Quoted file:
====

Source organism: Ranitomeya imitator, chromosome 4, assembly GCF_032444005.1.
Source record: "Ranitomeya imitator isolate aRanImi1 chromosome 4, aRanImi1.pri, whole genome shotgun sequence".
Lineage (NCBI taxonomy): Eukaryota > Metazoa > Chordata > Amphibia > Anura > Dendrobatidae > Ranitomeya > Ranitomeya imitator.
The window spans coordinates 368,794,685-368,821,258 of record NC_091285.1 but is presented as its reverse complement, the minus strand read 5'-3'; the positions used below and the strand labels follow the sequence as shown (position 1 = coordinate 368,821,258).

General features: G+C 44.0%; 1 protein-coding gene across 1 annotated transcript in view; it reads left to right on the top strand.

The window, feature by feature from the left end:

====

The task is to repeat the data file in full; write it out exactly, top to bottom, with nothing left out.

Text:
Source organism: Ranitomeya imitator, chromosome 4, assembly GCF_032444005.1.
Source record: "Ranitomeya imitator isolate aRanImi1 chromosome 4, aRanImi1.pri, whole genome shotgun sequence".
Lineage (NCBI taxonomy): Eukaryota > Metazoa > Chordata > Amphibia > Anura > Dendrobatidae > Ranitomeya > Ranitomeya imitator.
The window spans coordinates 368,794,685-368,821,258 of record NC_091285.1 but is presented as its reverse complement, the minus strand read 5'-3'; the positions used below and the strand labels follow the sequence as shown (position 1 = coordinate 368,821,258).

General features: G+C 44.0%; 1 protein-coding gene across 1 annotated transcript in view; it reads left to right on the top strand.

The window, feature by feature from the left end: